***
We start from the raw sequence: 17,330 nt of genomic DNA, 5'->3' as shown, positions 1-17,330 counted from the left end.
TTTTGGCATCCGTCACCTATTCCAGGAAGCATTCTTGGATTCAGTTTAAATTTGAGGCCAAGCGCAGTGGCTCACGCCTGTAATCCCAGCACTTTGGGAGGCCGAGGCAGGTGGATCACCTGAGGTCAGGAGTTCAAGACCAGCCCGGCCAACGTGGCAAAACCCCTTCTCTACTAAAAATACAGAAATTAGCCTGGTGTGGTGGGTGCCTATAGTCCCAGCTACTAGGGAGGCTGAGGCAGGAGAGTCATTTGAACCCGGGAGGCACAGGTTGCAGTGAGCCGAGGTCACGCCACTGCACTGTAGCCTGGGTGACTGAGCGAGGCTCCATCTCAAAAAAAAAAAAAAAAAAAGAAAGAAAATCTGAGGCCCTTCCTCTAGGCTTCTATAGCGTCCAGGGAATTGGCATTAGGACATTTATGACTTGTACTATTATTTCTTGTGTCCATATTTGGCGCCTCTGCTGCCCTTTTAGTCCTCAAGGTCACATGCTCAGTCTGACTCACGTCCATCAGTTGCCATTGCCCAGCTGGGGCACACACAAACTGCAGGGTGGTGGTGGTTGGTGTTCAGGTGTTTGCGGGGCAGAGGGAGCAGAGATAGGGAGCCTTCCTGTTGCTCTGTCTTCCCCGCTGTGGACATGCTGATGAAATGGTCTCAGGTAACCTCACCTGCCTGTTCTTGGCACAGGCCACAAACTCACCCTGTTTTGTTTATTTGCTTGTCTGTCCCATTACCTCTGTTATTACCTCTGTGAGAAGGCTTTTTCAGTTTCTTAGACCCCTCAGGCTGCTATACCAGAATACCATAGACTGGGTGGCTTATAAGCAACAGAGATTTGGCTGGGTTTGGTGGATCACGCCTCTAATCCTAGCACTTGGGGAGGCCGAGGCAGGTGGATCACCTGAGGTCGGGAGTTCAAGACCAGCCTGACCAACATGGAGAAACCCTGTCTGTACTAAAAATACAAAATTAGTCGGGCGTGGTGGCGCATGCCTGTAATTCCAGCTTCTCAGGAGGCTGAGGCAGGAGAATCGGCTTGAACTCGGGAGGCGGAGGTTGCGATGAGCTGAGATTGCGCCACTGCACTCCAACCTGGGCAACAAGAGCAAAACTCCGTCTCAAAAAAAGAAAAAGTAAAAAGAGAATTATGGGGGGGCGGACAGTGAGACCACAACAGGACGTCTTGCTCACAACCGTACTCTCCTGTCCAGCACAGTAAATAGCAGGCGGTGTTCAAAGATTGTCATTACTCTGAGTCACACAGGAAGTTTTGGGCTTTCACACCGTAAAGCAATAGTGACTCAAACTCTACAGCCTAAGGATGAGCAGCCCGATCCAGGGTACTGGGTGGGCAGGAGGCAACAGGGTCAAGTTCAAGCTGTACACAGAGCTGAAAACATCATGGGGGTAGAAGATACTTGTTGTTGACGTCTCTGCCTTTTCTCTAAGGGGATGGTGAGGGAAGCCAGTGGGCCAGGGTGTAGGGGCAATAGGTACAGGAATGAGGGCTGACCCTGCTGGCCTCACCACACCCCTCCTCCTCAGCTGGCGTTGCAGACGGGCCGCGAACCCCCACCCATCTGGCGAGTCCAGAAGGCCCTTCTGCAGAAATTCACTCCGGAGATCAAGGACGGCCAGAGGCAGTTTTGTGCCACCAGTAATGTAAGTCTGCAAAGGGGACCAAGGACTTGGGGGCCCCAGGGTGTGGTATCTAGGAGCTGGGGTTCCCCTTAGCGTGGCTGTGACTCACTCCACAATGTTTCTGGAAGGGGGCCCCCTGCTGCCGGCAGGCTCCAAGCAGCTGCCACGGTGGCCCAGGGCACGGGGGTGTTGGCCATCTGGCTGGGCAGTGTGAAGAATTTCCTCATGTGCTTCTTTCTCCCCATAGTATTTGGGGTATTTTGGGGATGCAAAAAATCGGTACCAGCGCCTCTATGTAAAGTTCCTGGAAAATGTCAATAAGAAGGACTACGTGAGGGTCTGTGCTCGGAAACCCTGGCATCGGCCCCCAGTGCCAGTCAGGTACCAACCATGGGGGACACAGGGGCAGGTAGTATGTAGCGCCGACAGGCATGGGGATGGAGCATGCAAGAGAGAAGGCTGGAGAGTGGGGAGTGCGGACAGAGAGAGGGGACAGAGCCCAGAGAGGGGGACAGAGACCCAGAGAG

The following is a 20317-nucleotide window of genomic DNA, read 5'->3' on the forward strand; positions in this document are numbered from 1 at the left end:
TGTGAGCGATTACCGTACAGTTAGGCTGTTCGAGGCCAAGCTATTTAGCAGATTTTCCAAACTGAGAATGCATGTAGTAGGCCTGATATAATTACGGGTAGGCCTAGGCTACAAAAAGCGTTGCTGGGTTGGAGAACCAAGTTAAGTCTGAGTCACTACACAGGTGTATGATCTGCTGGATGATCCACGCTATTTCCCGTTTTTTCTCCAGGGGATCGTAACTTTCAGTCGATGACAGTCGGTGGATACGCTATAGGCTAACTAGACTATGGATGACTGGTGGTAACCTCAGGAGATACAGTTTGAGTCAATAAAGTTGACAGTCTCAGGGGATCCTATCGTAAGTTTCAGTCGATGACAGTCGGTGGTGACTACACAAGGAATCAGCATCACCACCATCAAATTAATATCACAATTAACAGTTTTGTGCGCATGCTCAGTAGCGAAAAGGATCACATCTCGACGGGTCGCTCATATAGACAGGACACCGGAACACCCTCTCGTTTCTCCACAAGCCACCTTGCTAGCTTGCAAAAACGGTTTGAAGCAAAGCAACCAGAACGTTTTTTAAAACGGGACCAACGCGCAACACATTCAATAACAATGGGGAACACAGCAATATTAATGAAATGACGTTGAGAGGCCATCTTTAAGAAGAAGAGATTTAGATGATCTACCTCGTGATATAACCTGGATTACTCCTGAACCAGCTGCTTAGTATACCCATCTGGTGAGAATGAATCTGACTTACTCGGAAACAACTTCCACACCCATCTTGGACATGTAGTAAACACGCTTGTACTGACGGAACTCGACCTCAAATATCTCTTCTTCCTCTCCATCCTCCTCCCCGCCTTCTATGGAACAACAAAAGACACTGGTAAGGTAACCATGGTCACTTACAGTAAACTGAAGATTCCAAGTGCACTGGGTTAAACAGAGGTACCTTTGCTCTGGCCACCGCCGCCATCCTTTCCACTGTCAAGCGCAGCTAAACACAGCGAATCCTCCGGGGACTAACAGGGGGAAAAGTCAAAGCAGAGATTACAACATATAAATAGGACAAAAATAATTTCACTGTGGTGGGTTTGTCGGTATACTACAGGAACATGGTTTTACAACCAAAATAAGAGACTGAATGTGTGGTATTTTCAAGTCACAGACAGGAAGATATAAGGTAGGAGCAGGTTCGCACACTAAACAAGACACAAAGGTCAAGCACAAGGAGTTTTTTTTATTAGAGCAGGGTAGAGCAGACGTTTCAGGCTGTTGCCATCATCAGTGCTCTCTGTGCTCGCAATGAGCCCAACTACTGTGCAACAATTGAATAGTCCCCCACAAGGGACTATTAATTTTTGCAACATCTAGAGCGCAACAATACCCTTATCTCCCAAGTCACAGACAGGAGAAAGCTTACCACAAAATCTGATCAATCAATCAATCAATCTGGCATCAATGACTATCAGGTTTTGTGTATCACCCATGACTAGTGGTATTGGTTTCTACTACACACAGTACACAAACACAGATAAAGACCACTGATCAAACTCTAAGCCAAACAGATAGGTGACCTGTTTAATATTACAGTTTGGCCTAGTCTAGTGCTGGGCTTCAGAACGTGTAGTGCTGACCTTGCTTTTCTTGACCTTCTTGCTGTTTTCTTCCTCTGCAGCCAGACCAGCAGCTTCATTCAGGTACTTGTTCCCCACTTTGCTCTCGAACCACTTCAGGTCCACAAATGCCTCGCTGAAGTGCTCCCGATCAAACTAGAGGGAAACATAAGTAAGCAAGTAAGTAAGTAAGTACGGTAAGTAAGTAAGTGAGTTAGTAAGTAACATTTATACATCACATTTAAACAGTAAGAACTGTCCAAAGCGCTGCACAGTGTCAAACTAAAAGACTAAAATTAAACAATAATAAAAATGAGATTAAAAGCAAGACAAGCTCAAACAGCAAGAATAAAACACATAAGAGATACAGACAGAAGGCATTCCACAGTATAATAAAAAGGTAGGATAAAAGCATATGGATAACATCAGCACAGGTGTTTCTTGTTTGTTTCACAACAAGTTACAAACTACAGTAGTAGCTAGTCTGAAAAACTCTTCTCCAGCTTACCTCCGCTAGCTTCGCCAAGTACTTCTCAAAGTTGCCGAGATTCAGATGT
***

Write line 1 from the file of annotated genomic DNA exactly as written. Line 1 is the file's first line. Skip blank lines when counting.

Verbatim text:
We start from the raw sequence: 17,330 nt of genomic DNA, 5'->3' as shown, positions 1-17,330 counted from the left end.